During a speech delivered on Friday, Nov. 3, in Tokyo, Japan, Ivanka Trump spoke about sexual harassment of women in the workplace. For reasons all too obvious, the speech prompted responses that highlighted the uncomfortable and unfortunate irony of her message. Put simply, one could easily argue Trump's speech could be put to much better use at home more than abroad.
During the speech, Trump said, "all too often, our workplace culture fails to treat women with appropriate respect. This takes many forms including harassment which can never be tolerated."
Just a week prior to Trump's speech in Japan, sexual harassment claims made against President Donald Trump were a subject of discussion at the White House on multiple occasions. The claims were made by over a dozen women whose allegations were mostly reported just a month before the 2016 election, seemingly prompted by the revelation of a recording in which the president talked about groping women.
Last week, when one reporter raised the subject of accusations made against the president and whether the White House believes the accusing women are all lying, Press Secretary Sarah Huckabee Sanders offered a brief reply.
"Yeah, we've been clear on that from the beginning, and the president's spoken on it," Sanders said, essentially indicating that the White House's official stance is that every sexual harassment allegation made against the president is false.
President Trump offered an even more vehement defense when he was asked about the accusations last week.
"All I can say is it's totally fake news," he told reporters. "It's just fake. It's fake. It's made-up stuff, and it's disgraceful, what happens, but that happens in the — that happens in the world of politics."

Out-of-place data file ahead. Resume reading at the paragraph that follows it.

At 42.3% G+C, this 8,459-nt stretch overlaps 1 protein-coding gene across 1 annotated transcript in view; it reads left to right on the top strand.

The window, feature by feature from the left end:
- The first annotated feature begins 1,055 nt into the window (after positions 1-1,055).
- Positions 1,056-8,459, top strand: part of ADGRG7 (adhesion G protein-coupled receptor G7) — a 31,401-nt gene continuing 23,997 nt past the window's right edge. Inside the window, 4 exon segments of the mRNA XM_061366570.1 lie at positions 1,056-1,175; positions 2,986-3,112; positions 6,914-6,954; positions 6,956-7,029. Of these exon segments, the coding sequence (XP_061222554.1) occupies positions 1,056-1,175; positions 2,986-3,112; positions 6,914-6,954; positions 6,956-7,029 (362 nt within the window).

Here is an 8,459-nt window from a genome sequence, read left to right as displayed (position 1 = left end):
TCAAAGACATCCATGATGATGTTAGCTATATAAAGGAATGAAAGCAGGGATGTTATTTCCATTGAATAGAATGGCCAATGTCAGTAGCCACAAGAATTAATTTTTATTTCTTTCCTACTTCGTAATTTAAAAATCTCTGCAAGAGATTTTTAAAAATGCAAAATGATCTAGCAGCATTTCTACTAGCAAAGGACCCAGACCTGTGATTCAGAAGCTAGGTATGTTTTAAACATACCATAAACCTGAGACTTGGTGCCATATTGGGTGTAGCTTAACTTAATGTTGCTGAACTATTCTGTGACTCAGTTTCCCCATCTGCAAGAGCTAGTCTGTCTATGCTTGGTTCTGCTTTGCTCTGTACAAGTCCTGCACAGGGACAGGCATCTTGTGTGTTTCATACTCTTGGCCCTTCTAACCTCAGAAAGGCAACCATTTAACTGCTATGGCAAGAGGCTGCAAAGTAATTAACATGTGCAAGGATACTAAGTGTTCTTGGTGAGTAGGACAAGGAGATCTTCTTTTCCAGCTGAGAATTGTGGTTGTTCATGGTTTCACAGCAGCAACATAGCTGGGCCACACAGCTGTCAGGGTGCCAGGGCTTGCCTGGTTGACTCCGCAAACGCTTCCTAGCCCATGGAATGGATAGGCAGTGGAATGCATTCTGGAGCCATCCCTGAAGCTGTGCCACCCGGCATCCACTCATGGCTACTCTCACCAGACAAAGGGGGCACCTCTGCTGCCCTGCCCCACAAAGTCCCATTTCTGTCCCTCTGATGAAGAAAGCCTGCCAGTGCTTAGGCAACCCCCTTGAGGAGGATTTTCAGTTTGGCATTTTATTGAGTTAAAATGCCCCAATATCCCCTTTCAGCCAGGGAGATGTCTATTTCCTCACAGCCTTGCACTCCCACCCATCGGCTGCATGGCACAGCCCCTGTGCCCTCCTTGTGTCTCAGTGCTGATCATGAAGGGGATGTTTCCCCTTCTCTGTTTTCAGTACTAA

The Social Reaction
Ivanka Trump delivered her speech at the World Assembly for Women in Japan, where the first daughter and White House adviser visited ahead of her father's own scheduled trip to the region.
Trump also spoke about the perception of "working women" in a speech that had an overall theme of women's empowerment.
"We don't label men 'working men,' and it is my hope that by the time my daughter Arabella grows into a woman, she will not be defined by whether she works inside or outside the home," Trump said. "She will simply be a woman afforded the same opportunities as her male peers and equipped with the education and support she needs to fulfill her unique potential."
On Twitter, the speech drew a number of responses that all too predictable.
The first daughter's speech comes at a time when the subject of sexual harassment is under an increasingly bright spotlight, with a number of high-profile figures — predominantly working in media — have been accused of sexual harassment (and sometimes assault) by scores of women and, in some cases, men.
The accusations has inspired others to share stories of assault, while prompted a renewed national discussion on the subject.
The response drawn by Ivanka Trump's message on assault is not unlike the response to Melania Trump's initiative to combat bullying. After the first lady visited a school in Michigan as part of carrying out her initiative, critics noted the bully-like behavior of the president.
It's obvious why these criticisms exist, too. People find it hard to digest criticism of certain behaviors from those closest to the president, when the president is accused of exhibiting those behaviors himself.
Still, that both of the Trump women's efforts were received by some people as an invitation to criticize them points to a subtopic that also gained attention along with the number of harassment claims: The tendency for people to pin the responsibility of fighting back against those claims predominantly on women, instead of pinning it responsibility on the men against whom the claims are made.